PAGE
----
HARRISVILLE — High school students at Harrisville Central School will add a day to their in-person learning starting Oct. 19. In addition, the school is rethinking the way it utilizes online resources.
Opening in September, the school used a hybrid learning plan blending in-class with online learning based on an alternating schedule.
During an online community meeting Wednesday, superintendent of schools Robert Finster said that the reopening of the school had gone well, noting that there have been no positive cases of COVID-19. He told those on the call that staff “fogs the building nightly” and buses are sanitized after each route.
“We have two dedicated ladies who wipe down hard surfaces continually all day,” he added, noting these precautions contributed to the low rate of sickness.
He also noted that he learned during a meeting of fellow school superintendents that not all schools were taking all of these measures.
“Parents are being very responsible keeping their kids home if they are sick,” the superintendent said.
The school has made accommodations to allow for more students in the building for the additional day.
The schedule for pre-kindergarten through eighth-grade students will remain the same, however high schoolers will be learning from home only on Wednesdays.
Mr. Finster said allowing students to “Zoom” into classroom instruction from home has become problematic.
“Teachers are struggling with the amount of instruction time,” he said, noting they were talking about limiting Zooming but not doing away with virtual learning entirely.
High school principal Eric Luther explained students sign in late or have computer problems which stop instruction.
Harrisville High School English teacher, Sheryl Tuttle-Lamb, said she has had to give instruction three or four times as students join in during a Zoom session. She noted the teachers have been given little professional development training on virtual instruction.
The principal said there are 250 classes failed at the five-week marking period and that the students still must be prepared for state tests and regents.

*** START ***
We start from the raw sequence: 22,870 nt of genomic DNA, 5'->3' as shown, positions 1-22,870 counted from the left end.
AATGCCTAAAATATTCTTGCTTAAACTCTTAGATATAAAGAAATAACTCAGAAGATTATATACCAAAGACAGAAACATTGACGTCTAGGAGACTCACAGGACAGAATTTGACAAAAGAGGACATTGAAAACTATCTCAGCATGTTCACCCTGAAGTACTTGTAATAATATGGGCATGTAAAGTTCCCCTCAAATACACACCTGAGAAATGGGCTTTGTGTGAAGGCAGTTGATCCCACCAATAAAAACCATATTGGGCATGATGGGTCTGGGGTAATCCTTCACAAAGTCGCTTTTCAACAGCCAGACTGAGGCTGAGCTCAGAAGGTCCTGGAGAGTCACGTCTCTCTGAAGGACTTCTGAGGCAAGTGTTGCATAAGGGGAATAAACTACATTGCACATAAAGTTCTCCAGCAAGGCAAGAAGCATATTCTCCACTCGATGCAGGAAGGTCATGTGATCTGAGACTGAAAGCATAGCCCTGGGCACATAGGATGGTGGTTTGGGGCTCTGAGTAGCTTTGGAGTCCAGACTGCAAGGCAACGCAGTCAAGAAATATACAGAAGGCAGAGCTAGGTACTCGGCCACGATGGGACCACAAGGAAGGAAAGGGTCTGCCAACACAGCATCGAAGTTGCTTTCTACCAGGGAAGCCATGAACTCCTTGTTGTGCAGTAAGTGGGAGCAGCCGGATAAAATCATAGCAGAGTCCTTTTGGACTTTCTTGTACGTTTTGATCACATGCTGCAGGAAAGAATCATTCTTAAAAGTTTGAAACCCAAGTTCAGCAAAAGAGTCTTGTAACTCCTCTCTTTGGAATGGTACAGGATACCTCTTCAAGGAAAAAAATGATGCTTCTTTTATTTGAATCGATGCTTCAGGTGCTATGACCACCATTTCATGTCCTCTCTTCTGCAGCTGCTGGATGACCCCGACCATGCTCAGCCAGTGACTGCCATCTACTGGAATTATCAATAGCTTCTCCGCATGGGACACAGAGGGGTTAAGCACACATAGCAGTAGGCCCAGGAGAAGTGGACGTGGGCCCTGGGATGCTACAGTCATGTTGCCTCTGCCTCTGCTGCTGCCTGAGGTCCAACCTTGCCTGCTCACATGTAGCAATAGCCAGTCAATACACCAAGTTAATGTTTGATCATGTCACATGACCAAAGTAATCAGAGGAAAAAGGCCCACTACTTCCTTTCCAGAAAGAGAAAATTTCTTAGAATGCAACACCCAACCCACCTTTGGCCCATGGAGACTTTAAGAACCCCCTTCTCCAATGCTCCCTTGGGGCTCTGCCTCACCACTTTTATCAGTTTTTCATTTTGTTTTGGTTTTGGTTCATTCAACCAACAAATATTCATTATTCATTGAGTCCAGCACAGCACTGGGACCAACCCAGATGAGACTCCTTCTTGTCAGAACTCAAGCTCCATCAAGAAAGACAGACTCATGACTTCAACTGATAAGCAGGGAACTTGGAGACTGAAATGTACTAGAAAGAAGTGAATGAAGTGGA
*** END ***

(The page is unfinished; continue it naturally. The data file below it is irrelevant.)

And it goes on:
“The teachers are trying to accommodate students but it is not working,” Mr. Luther said. “We want teachers to be able to teach.”
Anne Ruberti, a Harrisville High School English teacher, suggested using a virtual only staff or have one period a day for virtual learning.
Mr. Finster said they did not have the staff for the first suggestion and expressed concerns about cuts in state aid funding.
Mr. Luther said he would look into the second suggestion.
Christine Brassard, a parent who identified herself as a nursing instructor at Jefferson Community College, said allowing remote learning was better preparing students for college.
“If you take away Zoom, they won’t know how to deal with virtual learning. You are giving them skill they need at the collegiate level. It holds them accountable for their education.”
One viewer asked what virtual learning would be like without Zoom and another questioned if the morning interaction with the teacher would still occur.
“The teachers will still do morning meetings,” Mr. Luther said. “Zoom will not go away completely. We will still utilize Google Classroom. There are a lot of ways to do lessons.”
Throughout the meeting, discrepancies in advice from the St. Lawrence and Lewis counties Public Health Departments were noted as well as different policies and interpretations by individual school districts and BOCES.
Mr. Finster said masks were required to be worn whenever a student is away from their desk. It was suggested by some to make mask wearing mandated at all times; however others said due to asthma and other health issues that would not work for their child.
Mr. Finster noted all comments would be taken into consideration as they adjust the school’s plan.
“We are doing everything we can to keep people safe and to keep school open,” said the superintendent.